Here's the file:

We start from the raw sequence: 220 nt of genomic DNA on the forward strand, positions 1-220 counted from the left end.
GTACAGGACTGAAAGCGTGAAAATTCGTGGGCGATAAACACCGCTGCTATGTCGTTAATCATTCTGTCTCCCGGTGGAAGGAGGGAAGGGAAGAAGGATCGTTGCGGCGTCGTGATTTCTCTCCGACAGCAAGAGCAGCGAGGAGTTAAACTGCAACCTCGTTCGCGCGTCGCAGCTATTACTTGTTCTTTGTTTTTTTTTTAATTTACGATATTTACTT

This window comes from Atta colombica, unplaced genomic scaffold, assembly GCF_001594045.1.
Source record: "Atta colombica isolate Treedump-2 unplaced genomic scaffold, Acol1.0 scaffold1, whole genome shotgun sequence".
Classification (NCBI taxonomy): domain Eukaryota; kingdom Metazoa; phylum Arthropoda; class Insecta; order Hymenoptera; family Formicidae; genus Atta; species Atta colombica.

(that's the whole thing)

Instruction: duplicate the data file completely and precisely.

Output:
We start from the raw sequence: 220 nt of genomic DNA on the forward strand, positions 1-220 counted from the left end.
GTACAGGACTGAAAGCGTGAAAATTCGTGGGCGATAAACACCGCTGCTATGTCGTTAATCATTCTGTCTCCCGGTGGAAGGAGGGAAGGGAAGAAGGATCGTTGCGGCGTCGTGATTTCTCTCCGACAGCAAGAGCAGCGAGGAGTTAAACTGCAACCTCGTTCGCGCGTCGCAGCTATTACTTGTTCTTTGTTTTTTTTTTAATTTACGATATTTACTT

This window comes from Atta colombica, unplaced genomic scaffold, assembly GCF_001594045.1.
Source record: "Atta colombica isolate Treedump-2 unplaced genomic scaffold, Acol1.0 scaffold1, whole genome shotgun sequence".
Classification (NCBI taxonomy): domain Eukaryota; kingdom Metazoa; phylum Arthropoda; class Insecta; order Hymenoptera; family Formicidae; genus Atta; species Atta colombica.